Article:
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Archiving Digital Photography (Part 3) The Digital Revolution

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Starting around 5 years ago I discovered the digital camera experience. I remember standing in the hallway at work and discussing the technology briefly with a co-worker and soon after that we made a purchase of a very low quality point-and-shoot for something like $350 USD. I was so exciting to snap a frame and actually see it immediately. Then the coolest part — we could open the images in photoshop, admire them, edit them, and the ultimately great part — we could post them on the internet for everyone to see. We were cool. At the time, high end digital SLR cameras were topping $5000-$10000 and were pretty much out of reach for the average consumer. Our little point-and-shoot was fun but it lacked the quality and storage capacity needed to really dive in and take as many shots as my little creative mind could capture. So regretfully I wrote it off as a toy and stuck with my Canon 35mm SLR, Fuji film and waited.

Then about 3 years ago I came into some money and decided to take the leap. I still couldn’t afford my desired SLR but found something that would be ideal for capturing unlimited snapshots of my newborn son. My Nikon Coolpix was a 4 megapixel dream come true. In addition to the benefits previously listed I was able to capture at least 70 fairly high res images and I could print them out on my new HP photo printer at home — I was in heaven.

In 2003 Canon unleashed a ground breaking announcement. They were going to release the very first SLR digital camera under $1000. It was $900 to be exact or even less via Ebay or specialty outlets. To me this signaled the official start of the Digital Revolution for consumers. The DigiRev is in full swing now and everybody seems to be wanting a digital camera and buzz words like megapixel are becoming part of our standard vocabulary. I tend to gauge the popularity of technology when my parents and in-laws start asking me about or purchasing things that I enjoy. It’s the beginning of 2005 now and they purchased their first VCR about 20 years ago, their first camcorder about 10 years ago, their first PC with scanner and printer about 5 years ago and this year they started to research and ask about digital cameras. My brother actually ended up taking the leap for them and bought them one for Christmas. I see digital cameras in my weekly newspaper ads for less than $150 and in fact I have seen companies giving them away as part of membership promotions. The time is now.

With all this digital information floating around I started to wonder and become concerned as we have in the past about properly taking care of our photos. In the past we were always able to rely on our negatives if the dog chewed up our prints or they got lost somehow. We also didn’t take as many pictures in the past and produce as many “keeper” images due to the cost of film and developing so we didn’t have the amount of images that we are faced with today. With digital technology, many more images are considered “keepers” since we are much less restrained by financial limitations and we just snap away. But today we are amassing such a large amount of personal photographic history that it is becoming mandatory that we find solutions to view, store, backup and archive our photographic memories.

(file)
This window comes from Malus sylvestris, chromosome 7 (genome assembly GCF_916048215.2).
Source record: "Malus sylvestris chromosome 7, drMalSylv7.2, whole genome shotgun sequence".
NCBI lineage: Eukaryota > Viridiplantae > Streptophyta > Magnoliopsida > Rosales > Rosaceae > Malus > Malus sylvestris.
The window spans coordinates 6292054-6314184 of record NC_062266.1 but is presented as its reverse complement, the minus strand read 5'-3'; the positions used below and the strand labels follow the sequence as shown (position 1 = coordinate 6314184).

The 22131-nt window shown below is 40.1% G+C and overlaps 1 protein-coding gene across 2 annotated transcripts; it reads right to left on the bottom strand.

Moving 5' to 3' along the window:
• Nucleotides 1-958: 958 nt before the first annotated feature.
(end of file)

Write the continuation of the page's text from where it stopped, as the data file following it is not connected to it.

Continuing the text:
I would consider myself a person that takes a lot of pictures. I love photography and I just don’t have enough time to take pictures. I could do it all day long if I had no other purpose in life. I have a really bad memory so photography is my way to preserve my life experiences. On a good day I’ll fire off at least 10 shots, probably a good 70-100 a week give or take depending on my schedule. Given that amount of photos I would say that I tend to keep about half, so on average I am looking at storing about around 275-300 good photos in a month, 3600 keeper photos per year. At 1 meg each, that would be over 3.5 gigs of data per year. I would guess even though I take a lot of images I would rank myself in the lower 50% of photographer data mass. There are people that take hundreds of images a day that all need to be archived. Conservatively that would amount to an average data mass of 36 gigs a year! Multiply that by millions of digital photographers and you are talking about a lot of digital information.

Now, this is not really my point or the point of this series. The issue of dealing with the huge mass of digital data that we produce is one that is best handled in another discussion for sure. My point is, as part of the DigiRev we are creating a serious problem of what to do to preserve all this information because it only exists in digital form. A very fragile state for sure.

This is the big question. How do we preserve our digital images? How do we make sure that they are around for the next generation to see? It is my intention to help and answer this question with non-technical, real world solutions and to give a solid overview of the storage options and how they work. Hopefully you will take heed before you wake up one day and your digital memories have vanished. The digital revolution is on us, I believe we all need to educate ourselves to properly preserve our precious history.

Coming up next… Part 4 – Vulnurability of Digital Images – Your strategy

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